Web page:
router BGP 65100
! enables the BGP process and defines the local AS number
 network 10.1.1.0 mask 255.255.255.0
 ! the above line causes router-a to originate the 10.1.1.0/24
 ! prefix in BGP
 neighbor 10.1.2.2 remote-as 65100
 ! configures an iBGP session with router-b

!
hostname router-b
!
router bgp 65100
 ! The number following the router bgp command above is
 ! the local autonomous system number
 neighbor 10.1.2.1 remote-as 65100
 ! configures an iBGP session with router-a
 neighbor 10.1.3.2 remote-as 65200
 ! configures an eBGP session with router-c; note the AS
 ! number in this command does not match the AS number of
 ! the local router

!
hostname router-c
!
router bgp 65200
 neighbor 10.1.3.1 remote-as 65100
 ! configures an eBGP session with router-b; note the AS
 ! number in this command does not match the AS number of
 ! the local router
 neighbor 10.1.4.2 remote-as 65200
 ! configures an iBGP session with router-d
 network 10.1.3.0 mask 255.255.255.0
 ! configures this router to advertise the 10.1.3.0/24 
 ! prefix to router-d, so router-d will be able to reach the
 ! BGP nexthop towards 10.1.1.0/24; reachability could also
 ! be provided through an interior gateway protocol or static 
 ! routing

!
hostname router-d
!
router bgp 65200
 neighbor 10.1.4.1 remote-as 65200
 ! configures an iBGP session with router-c

With these configurations in place, router D should learn the 10.1.1.0/24 prefix from router C, and install it as a reachable destination within its routing table.

BGP Notifications

Throughout the duration of a BGP session between two BGP speakers it's possible that one of the two peers will send some data in error, or send malformed data, or data the other speaker doesn't understand. The easiest remedy in any of these situations is to simply shut the BGP session down, but a simple session shutdown doesn't provide any diagnostic information to the speaker that transmitted the information that triggered the peering session to shut down, and therefore no corrective action can be taken. To provide the information needed to take corrective action, BGP includes Notifications, which should be sent by the BGP speaker closing the session.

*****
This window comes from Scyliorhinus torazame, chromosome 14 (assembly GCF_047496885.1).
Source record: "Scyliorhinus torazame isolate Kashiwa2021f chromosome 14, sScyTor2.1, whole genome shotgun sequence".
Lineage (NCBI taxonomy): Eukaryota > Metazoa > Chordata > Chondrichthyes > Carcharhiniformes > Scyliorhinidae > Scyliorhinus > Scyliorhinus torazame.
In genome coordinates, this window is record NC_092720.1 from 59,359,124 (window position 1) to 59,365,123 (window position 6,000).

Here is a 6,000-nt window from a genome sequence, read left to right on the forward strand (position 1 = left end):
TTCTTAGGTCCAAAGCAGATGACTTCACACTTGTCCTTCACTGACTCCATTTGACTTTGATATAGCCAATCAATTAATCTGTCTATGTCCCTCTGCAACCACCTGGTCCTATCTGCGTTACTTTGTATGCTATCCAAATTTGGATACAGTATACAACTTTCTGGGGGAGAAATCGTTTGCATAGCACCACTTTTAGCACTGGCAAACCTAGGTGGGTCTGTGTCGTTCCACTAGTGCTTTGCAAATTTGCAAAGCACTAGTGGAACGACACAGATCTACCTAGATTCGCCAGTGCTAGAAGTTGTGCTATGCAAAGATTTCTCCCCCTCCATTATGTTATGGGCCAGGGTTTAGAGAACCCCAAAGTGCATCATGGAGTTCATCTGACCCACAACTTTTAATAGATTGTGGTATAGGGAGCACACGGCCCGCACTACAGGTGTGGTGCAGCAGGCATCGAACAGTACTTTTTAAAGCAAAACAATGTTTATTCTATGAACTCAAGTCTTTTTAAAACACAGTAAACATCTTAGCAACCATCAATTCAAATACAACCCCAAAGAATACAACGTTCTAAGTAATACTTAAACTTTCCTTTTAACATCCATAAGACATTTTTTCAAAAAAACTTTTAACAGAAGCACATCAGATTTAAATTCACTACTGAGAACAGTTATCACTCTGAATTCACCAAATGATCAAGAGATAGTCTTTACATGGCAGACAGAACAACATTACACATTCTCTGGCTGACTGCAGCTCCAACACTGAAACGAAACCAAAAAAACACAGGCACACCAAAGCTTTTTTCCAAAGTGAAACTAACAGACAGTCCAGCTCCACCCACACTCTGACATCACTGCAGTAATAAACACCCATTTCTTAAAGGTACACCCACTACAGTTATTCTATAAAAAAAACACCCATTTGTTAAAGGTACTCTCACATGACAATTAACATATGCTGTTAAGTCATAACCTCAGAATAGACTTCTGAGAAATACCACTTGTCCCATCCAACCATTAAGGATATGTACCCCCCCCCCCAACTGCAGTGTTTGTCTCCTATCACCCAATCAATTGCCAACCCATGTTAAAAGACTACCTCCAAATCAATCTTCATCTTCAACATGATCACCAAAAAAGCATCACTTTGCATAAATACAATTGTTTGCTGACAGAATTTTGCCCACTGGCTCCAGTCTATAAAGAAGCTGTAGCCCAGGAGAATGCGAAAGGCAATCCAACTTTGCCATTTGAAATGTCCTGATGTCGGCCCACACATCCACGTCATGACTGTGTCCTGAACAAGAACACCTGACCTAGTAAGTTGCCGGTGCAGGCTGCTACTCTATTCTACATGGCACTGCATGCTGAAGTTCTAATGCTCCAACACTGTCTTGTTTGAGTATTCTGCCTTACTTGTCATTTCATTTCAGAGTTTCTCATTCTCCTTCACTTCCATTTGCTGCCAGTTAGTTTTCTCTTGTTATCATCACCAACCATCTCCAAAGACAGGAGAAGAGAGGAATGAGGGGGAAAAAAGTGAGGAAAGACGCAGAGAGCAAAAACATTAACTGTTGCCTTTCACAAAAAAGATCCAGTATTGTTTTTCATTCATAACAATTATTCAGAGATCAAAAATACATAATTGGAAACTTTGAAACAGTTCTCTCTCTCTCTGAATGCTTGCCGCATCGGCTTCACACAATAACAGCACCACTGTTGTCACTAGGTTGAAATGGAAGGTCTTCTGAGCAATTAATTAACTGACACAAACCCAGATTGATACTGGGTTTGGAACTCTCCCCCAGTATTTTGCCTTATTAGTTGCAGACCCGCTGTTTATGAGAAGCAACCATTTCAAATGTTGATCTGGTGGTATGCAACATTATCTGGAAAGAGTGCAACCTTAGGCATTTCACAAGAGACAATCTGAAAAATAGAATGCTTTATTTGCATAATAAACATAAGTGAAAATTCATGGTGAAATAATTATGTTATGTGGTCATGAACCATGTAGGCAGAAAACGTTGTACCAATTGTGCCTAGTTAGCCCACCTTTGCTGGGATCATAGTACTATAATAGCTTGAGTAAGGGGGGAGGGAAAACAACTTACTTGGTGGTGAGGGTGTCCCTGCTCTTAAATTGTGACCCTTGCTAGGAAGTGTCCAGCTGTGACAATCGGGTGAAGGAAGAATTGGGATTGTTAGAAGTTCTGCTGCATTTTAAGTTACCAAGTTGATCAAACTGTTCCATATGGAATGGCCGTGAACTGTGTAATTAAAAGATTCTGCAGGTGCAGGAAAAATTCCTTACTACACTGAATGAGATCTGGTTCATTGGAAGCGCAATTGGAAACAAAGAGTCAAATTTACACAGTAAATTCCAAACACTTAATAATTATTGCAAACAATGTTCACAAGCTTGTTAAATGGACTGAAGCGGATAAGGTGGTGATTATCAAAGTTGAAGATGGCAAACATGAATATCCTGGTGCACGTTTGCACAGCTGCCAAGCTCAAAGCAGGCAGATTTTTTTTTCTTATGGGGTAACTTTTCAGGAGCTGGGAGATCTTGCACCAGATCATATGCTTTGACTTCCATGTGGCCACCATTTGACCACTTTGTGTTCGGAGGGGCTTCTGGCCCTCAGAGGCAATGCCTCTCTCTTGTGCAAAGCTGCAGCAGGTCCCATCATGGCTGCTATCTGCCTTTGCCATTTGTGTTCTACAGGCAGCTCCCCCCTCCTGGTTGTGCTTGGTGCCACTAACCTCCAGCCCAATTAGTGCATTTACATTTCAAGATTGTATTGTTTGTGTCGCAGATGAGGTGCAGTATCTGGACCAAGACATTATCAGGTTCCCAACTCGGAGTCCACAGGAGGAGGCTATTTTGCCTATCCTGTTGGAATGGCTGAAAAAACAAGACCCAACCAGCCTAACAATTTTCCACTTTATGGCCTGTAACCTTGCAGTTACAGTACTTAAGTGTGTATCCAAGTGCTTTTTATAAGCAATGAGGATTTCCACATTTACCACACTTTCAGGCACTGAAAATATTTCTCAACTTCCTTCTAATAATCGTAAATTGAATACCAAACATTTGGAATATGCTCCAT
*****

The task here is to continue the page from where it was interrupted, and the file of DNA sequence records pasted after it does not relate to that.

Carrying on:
Notifications consist of three parts:

  • A notification code

  • A notification subcode

  • A variable length data field

The notification code indicates what type of error occurred:

  • An error occurred in a message header, error code 1

  • An error occurred in the Open message, error code 2

  • An error occurred in an Update message, error code 3

  • The hold timer expired, error code 4

  • An error occurred in the finite state machine, error code 5

  • Cease, error code 6

The subcode provides more information about the error. For instance, where in the Open message the error was. The BGP speaker transmitting the Notification can fill in the data field with information such as the actual part of the Open message causing the error. While the data field is variable in length, there is no length field in the Notification code format. This is because the length of the data field is implied by the length of the complete message.

Message Header Errors

Message header errors generally indicate problems in the packet format. Since TCP is a reliable transport service, message header errors should be very rare, although it is possible for an implementation of BGP to malform a packet, causing this type of error. Three subcodes are defined in the base BGP specification:

  • Connection not synchronized

  • Bad message length

  • Bas message type

Open Message Errors

Notifications transmitted while two BGP peers are opening a session are generally the result of misconfiguration, rather than packet level errors or problems in a BGP implementation.

  • Unsupported version number, which means the BGP peer has transmitted a BGP version this speaker does not support

  • Bad peer autonomous system; the peer has claimed an autonomous system number which isn't valid

  • Bad BGP Identifier; the peer has transmitted a BGP router ID which is invalid